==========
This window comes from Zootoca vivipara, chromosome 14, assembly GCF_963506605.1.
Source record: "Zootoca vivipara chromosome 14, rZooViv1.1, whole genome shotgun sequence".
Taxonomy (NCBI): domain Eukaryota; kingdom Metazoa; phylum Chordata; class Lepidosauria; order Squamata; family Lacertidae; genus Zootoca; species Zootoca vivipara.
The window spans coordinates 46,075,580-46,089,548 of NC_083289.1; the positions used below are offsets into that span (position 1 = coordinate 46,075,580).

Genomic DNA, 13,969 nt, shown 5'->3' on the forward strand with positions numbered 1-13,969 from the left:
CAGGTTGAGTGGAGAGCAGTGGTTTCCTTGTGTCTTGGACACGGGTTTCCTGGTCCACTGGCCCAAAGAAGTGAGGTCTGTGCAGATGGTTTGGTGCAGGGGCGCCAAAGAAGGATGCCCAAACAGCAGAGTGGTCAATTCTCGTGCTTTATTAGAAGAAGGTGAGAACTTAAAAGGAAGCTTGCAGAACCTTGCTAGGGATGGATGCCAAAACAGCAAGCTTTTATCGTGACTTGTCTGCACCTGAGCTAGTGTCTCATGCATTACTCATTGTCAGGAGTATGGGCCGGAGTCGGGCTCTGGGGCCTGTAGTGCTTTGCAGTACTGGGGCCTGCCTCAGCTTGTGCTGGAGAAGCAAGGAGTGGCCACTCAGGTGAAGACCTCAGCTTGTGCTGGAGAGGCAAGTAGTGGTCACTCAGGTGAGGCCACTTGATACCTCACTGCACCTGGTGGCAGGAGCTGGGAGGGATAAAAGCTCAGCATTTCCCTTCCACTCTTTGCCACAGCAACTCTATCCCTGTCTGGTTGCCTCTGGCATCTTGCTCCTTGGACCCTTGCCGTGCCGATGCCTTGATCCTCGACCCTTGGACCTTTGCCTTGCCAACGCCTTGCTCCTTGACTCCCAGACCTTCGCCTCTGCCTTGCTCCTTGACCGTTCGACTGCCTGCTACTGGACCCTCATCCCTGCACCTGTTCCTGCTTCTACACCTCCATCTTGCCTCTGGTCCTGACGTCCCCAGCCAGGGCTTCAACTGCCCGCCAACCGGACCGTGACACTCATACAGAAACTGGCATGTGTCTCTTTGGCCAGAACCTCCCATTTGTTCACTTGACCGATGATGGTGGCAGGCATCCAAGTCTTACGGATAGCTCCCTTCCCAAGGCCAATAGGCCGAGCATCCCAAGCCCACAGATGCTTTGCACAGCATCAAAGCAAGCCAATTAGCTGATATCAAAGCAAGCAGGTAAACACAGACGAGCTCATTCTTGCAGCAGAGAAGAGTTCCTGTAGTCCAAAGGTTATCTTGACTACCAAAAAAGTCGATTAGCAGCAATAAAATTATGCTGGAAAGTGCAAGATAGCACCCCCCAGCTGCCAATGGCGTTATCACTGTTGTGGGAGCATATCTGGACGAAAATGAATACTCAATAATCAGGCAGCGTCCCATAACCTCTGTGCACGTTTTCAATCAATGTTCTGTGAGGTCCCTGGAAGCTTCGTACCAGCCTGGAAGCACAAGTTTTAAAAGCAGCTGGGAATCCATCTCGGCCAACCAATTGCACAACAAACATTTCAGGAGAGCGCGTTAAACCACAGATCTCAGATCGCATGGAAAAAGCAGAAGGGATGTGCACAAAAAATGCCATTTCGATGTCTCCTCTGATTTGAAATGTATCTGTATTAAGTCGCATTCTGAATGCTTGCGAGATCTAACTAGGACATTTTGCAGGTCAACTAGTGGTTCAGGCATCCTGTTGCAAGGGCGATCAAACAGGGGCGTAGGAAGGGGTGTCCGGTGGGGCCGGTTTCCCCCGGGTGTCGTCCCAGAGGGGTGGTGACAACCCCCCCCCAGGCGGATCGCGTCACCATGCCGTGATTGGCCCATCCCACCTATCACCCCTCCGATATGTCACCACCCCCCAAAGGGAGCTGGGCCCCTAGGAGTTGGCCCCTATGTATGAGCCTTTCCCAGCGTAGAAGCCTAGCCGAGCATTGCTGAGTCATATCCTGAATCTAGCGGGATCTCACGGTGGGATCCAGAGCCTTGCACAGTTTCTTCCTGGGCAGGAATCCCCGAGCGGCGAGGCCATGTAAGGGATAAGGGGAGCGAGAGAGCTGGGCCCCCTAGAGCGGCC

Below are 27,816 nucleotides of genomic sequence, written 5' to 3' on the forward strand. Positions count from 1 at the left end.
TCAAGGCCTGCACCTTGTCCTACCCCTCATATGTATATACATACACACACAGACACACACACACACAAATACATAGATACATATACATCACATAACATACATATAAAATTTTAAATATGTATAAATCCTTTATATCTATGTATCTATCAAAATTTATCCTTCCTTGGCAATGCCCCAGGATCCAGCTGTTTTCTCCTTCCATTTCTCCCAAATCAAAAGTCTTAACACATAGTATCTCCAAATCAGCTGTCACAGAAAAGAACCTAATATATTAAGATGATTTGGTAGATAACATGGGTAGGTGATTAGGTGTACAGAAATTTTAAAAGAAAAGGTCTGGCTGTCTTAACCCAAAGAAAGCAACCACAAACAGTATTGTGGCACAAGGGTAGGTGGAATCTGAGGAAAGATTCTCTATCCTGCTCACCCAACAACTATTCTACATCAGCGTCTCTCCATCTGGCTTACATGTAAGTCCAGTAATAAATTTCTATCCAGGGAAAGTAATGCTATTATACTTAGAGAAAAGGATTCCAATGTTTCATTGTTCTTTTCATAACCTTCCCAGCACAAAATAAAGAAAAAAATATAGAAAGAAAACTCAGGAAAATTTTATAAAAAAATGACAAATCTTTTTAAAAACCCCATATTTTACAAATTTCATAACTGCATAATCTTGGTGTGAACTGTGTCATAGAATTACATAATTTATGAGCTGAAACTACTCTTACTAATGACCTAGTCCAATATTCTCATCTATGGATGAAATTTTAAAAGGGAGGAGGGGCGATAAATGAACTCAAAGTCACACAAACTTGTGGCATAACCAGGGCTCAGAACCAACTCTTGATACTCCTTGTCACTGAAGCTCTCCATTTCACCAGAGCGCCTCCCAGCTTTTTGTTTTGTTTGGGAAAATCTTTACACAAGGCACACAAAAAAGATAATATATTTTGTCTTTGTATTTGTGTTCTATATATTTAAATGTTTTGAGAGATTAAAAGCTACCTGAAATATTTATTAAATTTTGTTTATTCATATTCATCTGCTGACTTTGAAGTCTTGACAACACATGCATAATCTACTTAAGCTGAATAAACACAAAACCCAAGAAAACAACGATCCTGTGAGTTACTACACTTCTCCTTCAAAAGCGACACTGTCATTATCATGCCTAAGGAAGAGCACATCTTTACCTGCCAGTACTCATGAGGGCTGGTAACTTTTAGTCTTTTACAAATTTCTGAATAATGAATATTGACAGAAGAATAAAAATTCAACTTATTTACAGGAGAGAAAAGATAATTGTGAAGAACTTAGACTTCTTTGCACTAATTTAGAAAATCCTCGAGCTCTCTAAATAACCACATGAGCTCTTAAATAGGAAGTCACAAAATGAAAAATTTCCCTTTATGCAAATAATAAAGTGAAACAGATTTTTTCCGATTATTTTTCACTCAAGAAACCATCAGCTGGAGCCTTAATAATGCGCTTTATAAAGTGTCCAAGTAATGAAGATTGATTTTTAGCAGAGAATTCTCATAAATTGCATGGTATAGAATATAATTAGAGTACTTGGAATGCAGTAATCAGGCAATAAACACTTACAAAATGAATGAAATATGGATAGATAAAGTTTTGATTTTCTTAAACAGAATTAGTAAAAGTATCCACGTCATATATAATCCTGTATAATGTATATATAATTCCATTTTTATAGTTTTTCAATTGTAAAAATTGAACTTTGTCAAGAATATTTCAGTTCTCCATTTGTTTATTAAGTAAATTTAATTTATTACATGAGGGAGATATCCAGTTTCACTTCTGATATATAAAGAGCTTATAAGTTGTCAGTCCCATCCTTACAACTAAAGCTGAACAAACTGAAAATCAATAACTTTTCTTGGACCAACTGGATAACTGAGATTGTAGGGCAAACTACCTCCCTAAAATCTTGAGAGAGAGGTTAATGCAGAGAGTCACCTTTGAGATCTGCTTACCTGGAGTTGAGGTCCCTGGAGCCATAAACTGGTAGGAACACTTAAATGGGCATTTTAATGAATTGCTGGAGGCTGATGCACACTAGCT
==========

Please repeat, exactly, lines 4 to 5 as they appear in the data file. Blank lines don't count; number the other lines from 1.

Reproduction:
The window spans coordinates 46,075,580-46,089,548 of NC_083289.1; the positions used below are offsets into that span (position 1 = coordinate 46,075,580).

Genomic DNA, 13,969 nt, shown 5'->3' on the forward strand with positions numbered 1-13,969 from the left: